Photo/IllutrationIsamu Miyagi, the first torchbearer, sprints after starting from Naha Airport in Okinawa Prefecture, which was under U.S. sovereignty in 1964, for the Tokyo Olympic Games. (Provided by the association of Olympic photograph and Pool)

In an unprecedented move, the Olympic torch will visit three prefectures in the disaster-hit Tohoku region before starting its relay in Okinawa Prefecture, Tokyo 2020 Olympics and Paralympics sources said April 5.

The sacred flame, which will be brought from Greece, is to be lit during the three events in Iwate, Miyagi and Fukushima prefectures before being moved to the southernmost prefecture to start the relay in late March, the sources said.

Under the plans being drawn up by the Tokyo Organizing Committee of the Olympic and Paralympic Games, the torch relay will last about 115 days until July 24, the day of the opening ceremony.

The three Tohoku region prefectures chosen for the special events were struck by the magnitude-9.0 Great East Japan earthquake and tsunami in 2011, and the intention is to send the message that the world’s biggest sporting event will be “the Olympic Games for reconstruction.”

Negotiations with the International Olympic Committee over the implementation of the events will be necessary, as such events have never been held prior to a torch relay before.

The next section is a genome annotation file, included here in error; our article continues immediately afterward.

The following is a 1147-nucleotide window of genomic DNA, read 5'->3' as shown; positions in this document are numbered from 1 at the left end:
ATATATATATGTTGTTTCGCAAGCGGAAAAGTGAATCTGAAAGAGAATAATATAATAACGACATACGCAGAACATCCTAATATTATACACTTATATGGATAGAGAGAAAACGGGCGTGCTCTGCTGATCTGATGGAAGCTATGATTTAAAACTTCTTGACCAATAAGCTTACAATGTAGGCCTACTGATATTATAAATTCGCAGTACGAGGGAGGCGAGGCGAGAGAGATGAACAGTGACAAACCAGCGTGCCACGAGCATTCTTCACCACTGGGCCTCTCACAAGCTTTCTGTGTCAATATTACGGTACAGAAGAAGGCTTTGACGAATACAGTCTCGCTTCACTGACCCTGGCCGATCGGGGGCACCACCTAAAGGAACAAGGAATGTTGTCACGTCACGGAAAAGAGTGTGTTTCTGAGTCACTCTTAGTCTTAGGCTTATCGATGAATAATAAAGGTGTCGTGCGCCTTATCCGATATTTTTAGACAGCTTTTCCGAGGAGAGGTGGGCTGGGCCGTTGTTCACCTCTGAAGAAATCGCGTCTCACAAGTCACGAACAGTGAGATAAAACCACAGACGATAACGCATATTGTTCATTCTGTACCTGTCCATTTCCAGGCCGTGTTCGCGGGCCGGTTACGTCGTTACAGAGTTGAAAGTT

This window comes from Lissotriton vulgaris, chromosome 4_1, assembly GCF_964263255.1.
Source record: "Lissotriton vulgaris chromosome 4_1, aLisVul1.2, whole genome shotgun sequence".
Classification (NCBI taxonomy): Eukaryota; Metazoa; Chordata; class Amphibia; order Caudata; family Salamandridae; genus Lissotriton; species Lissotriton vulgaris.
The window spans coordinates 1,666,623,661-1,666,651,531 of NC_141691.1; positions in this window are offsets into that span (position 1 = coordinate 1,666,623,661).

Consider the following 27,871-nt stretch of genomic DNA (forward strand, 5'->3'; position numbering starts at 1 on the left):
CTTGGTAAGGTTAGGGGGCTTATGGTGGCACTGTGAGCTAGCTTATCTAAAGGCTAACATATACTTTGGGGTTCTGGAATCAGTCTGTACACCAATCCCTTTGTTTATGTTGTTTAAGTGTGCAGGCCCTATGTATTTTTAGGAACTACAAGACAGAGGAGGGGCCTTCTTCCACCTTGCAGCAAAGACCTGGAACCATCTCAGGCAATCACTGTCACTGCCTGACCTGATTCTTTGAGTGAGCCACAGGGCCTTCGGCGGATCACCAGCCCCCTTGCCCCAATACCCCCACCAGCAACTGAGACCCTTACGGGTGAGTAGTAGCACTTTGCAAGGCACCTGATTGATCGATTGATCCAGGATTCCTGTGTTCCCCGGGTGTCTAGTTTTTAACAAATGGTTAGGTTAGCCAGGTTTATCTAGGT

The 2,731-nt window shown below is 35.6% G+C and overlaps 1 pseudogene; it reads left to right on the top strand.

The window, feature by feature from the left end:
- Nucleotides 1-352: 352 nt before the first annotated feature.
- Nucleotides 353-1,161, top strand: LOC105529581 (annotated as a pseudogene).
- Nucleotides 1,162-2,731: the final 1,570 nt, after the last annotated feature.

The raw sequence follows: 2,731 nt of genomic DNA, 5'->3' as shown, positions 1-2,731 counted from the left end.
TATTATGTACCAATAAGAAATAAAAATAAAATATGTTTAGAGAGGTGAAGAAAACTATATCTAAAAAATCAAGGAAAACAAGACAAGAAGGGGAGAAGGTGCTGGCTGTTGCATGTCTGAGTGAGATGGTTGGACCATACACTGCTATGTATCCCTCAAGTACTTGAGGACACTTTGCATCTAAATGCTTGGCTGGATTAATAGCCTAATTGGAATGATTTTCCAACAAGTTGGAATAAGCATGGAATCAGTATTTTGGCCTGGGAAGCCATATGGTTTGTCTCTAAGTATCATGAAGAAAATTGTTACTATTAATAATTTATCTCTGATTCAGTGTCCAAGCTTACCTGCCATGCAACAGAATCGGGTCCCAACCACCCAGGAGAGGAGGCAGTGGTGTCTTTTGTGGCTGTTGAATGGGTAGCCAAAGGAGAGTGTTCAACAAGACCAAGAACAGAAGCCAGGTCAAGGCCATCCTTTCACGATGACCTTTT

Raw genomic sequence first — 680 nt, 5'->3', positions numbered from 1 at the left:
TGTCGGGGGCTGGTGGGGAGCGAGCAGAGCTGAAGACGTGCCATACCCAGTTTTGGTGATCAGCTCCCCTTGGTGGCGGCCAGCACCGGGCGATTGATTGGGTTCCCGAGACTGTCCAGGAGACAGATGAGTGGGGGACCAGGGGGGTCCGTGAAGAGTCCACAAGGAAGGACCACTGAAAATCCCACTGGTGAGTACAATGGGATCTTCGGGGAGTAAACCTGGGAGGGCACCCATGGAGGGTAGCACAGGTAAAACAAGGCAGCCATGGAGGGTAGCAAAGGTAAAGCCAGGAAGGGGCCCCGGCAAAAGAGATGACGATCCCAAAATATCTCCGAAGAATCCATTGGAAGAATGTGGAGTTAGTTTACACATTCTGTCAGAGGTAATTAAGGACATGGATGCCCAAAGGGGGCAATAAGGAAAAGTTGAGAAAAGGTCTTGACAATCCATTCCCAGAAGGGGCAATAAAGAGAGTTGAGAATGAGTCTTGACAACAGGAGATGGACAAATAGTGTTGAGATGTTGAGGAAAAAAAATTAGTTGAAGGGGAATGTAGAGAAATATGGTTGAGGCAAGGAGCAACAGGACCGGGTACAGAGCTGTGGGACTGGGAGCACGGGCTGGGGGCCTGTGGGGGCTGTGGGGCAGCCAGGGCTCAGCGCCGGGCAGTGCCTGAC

Seven prefectures, including the three in the Tohoku region, plus Chiba, Saitama, Kanagawa and Shizuoka, which will all have at least two competition venues, are expected to be allotted three days of the relay each.

Tokyo will likely be designated 15 days, and the remaining 39 prefectures will see the torch passing through for two days each.

However, exceptions may be made for other disaster-hit areas in Kyushu, which could be allotted more than two days each.

“We should also pay attention to Kumamoto Prefecture and nearby regions damaged by the series of earthquakes in April 2016,” said a source close to the project.

Yoshiro Mori, president of the Tokyo organizing committee, Tokyo Governor Yuriko Koike, head of the National Governors' Association, and others are scheduled to discuss the outline plan at a meeting on April 10.

The potential prefectures to host the start of the relay included those in the Tohoku regions that were hit by the 2011 disaster, and Okinawa Prefecture, which was the starting point of the torch relay for the 1964 Tokyo Olympics and was under U.S. sovereignty at that time.

In the end, Okinawa was chosen due to concerns over possible snowfall in the Tohoku regions in March.